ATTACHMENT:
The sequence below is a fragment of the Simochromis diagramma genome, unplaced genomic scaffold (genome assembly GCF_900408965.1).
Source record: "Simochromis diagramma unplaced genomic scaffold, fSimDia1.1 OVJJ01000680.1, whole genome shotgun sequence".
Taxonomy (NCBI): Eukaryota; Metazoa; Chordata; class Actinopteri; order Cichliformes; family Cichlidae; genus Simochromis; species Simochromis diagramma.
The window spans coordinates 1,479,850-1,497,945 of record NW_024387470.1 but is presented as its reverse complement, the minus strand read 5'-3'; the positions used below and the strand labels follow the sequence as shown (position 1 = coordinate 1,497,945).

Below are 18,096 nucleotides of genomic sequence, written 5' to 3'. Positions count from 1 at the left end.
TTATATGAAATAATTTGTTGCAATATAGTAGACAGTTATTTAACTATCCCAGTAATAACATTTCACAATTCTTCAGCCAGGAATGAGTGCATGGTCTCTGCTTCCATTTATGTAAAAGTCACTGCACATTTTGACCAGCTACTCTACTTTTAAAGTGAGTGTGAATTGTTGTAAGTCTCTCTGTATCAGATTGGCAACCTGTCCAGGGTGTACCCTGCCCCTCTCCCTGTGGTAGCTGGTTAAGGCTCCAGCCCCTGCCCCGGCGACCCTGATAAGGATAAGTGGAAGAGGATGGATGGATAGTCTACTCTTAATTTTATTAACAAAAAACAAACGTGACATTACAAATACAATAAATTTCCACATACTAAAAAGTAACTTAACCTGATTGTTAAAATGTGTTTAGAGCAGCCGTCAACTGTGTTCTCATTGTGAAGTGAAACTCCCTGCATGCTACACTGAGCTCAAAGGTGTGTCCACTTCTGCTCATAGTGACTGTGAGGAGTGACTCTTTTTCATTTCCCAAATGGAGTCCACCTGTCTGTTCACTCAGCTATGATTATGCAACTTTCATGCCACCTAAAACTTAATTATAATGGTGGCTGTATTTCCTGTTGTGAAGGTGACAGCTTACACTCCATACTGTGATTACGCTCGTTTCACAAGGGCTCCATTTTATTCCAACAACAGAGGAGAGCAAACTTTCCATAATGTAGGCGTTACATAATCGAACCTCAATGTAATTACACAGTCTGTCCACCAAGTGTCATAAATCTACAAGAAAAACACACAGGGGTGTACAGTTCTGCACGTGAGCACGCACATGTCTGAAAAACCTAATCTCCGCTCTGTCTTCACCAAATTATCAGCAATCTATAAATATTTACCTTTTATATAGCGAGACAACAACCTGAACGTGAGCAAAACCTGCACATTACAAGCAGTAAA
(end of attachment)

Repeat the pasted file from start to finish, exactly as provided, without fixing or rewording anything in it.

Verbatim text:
The sequence below is a fragment of the Simochromis diagramma genome, unplaced genomic scaffold (genome assembly GCF_900408965.1).
Source record: "Simochromis diagramma unplaced genomic scaffold, fSimDia1.1 OVJJ01000680.1, whole genome shotgun sequence".
Taxonomy (NCBI): Eukaryota; Metazoa; Chordata; class Actinopteri; order Cichliformes; family Cichlidae; genus Simochromis; species Simochromis diagramma.
The window spans coordinates 1,479,850-1,497,945 of record NW_024387470.1 but is presented as its reverse complement, the minus strand read 5'-3'; the positions used below and the strand labels follow the sequence as shown (position 1 = coordinate 1,497,945).

Below are 18,096 nucleotides of genomic sequence, written 5' to 3'. Positions count from 1 at the left end.
TTATATGAAATAATTTGTTGCAATATAGTAGACAGTTATTTAACTATCCCAGTAATAACATTTCACAATTCTTCAGCCAGGAATGAGTGCATGGTCTCTGCTTCCATTTATGTAAAAGTCACTGCACATTTTGACCAGCTACTCTACTTTTAAAGTGAGTGTGAATTGTTGTAAGTCTCTCTGTATCAGATTGGCAACCTGTCCAGGGTGTACCCTGCCCCTCTCCCTGTGGTAGCTGGTTAAGGCTCCAGCCCCTGCCCCGGCGACCCTGATAAGGATAAGTGGAAGAGGATGGATGGATAGTCTACTCTTAATTTTATTAACAAAAAACAAACGTGACATTACAAATACAATAAATTTCCACATACTAAAAAGTAACTTAACCTGATTGTTAAAATGTGTTTAGAGCAGCCGTCAACTGTGTTCTCATTGTGAAGTGAAACTCCCTGCATGCTACACTGAGCTCAAAGGTGTGTCCACTTCTGCTCATAGTGACTGTGAGGAGTGACTCTTTTTCATTTCCCAAATGGAGTCCACCTGTCTGTTCACTCAGCTATGATTATGCAACTTTCATGCCACCTAAAACTTAATTATAATGGTGGCTGTATTTCCTGTTGTGAAGGTGACAGCTTACACTCCATACTGTGATTACGCTCGTTTCACAAGGGCTCCATTTTATTCCAACAACAGAGGAGAGCAAACTTTCCATAATGTAGGCGTTACATAATCGAACCTCAATGTAATTACACAGTCTGTCCACCAAGTGTCATAAATCTACAAGAAAAACACACAGGGGTGTACAGTTCTGCACGTGAGCACGCACATGTCTGAAAAACCTAATCTCCGCTCTGTCTTCACCAAATTATCAGCAATCTATAAATATTTACCTTTTATATAGCGAGACAACAACCTGAACGTGAGCAAAACCTGCACATTACAAGCAGTAAA